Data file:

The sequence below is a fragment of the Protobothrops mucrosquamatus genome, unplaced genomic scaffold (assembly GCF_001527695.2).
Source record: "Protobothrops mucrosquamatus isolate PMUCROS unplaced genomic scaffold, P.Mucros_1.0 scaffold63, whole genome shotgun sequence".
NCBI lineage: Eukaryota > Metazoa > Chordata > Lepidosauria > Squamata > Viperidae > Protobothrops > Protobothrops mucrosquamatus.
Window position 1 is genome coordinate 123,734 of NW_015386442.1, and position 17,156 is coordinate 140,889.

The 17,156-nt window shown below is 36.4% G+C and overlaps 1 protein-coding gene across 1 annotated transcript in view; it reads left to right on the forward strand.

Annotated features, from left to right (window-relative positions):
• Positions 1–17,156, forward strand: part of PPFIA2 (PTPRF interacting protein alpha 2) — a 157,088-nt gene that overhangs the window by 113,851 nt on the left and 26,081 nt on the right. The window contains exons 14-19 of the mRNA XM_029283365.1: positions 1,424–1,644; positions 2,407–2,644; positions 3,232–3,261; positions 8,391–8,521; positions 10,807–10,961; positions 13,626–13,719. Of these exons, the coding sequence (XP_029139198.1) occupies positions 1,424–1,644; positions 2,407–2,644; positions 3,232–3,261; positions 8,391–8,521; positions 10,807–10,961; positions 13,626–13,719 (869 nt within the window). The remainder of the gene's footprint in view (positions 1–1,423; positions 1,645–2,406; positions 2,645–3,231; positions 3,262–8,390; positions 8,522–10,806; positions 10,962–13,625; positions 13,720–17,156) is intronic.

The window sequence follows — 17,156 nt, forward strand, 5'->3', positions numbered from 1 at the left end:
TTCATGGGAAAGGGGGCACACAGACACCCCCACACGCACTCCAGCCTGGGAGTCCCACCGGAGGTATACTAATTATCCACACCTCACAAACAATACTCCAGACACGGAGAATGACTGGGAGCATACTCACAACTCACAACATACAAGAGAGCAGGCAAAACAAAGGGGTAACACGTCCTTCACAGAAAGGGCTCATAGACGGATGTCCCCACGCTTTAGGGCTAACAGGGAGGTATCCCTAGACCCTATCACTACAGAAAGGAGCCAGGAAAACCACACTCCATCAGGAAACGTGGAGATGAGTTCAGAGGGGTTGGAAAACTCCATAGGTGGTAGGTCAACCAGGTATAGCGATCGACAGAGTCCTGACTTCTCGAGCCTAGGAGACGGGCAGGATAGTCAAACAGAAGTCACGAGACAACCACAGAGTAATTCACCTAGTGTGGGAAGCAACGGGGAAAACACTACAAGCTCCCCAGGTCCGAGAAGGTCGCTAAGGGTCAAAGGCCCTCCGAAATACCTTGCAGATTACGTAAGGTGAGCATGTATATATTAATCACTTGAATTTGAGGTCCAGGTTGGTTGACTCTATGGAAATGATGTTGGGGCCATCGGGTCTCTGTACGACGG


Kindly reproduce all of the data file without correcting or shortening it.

The sequence below is a fragment of the Protobothrops mucrosquamatus genome, unplaced genomic scaffold (assembly GCF_001527695.2).
Source record: "Protobothrops mucrosquamatus isolate PMUCROS unplaced genomic scaffold, P.Mucros_1.0 scaffold63, whole genome shotgun sequence".
NCBI lineage: Eukaryota > Metazoa > Chordata > Lepidosauria > Squamata > Viperidae > Protobothrops > Protobothrops mucrosquamatus.
Window position 1 is genome coordinate 123,734 of NW_015386442.1, and position 17,156 is coordinate 140,889.

The 17,156-nt window shown below is 36.4% G+C and overlaps 1 protein-coding gene across 1 annotated transcript in view; it reads left to right on the forward strand.

Annotated features, from left to right (window-relative positions):
• Positions 1–17,156, forward strand: part of PPFIA2 (PTPRF interacting protein alpha 2) — a 157,088-nt gene that overhangs the window by 113,851 nt on the left and 26,081 nt on the right. The window contains exons 14-19 of the mRNA XM_029283365.1: positions 1,424–1,644; positions 2,407–2,644; positions 3,232–3,261; positions 8,391–8,521; positions 10,807–10,961; positions 13,626–13,719. Of these exons, the coding sequence (XP_029139198.1) occupies positions 1,424–1,644; positions 2,407–2,644; positions 3,232–3,261; positions 8,391–8,521; positions 10,807–10,961; positions 13,626–13,719 (869 nt within the window). The remainder of the gene's footprint in view (positions 1–1,423; positions 1,645–2,406; positions 2,645–3,231; positions 3,262–8,390; positions 8,522–10,806; positions 10,962–13,625; positions 13,720–17,156) is intronic.

The window sequence follows — 17,156 nt, forward strand, 5'->3', positions numbered from 1 at the left end:
TTCATGGGAAAGGGGGCACACAGACACCCCCACACGCACTCCAGCCTGGGAGTCCCACCGGAGGTATACTAATTATCCACACCTCACAAACAATACTCCAGACACGGAGAATGACTGGGAGCATACTCACAACTCACAACATACAAGAGAGCAGGCAAAACAAAGGGGTAACACGTCCTTCACAGAAAGGGCTCATAGACGGATGTCCCCACGCTTTAGGGCTAACAGGGAGGTATCCCTAGACCCTATCACTACAGAAAGGAGCCAGGAAAACCACACTCCATCAGGAAACGTGGAGATGAGTTCAGAGGGGTTGGAAAACTCCATAGGTGGTAGGTCAACCAGGTATAGCGATCGACAGAGTCCTGACTTCTCGAGCCTAGGAGACGGGCAGGATAGTCAAACAGAAGTCACGAGACAACCACAGAGTAATTCACCTAGTGTGGGAAGCAACGGGGAAAACACTACAAGCTCCCCAGGTCCGAGAAGGTCGCTAAGGGTCAAAGGCCCTCCGAAATACCTTGCAGATTACGTAAGGTGAGCATGTATATATTAATCACTTGAATTTGAGGTCCAGGTTGGTTGACTCTATGGAAATGATGTTGGGGCCATCGGGTCTCTGTACGACGG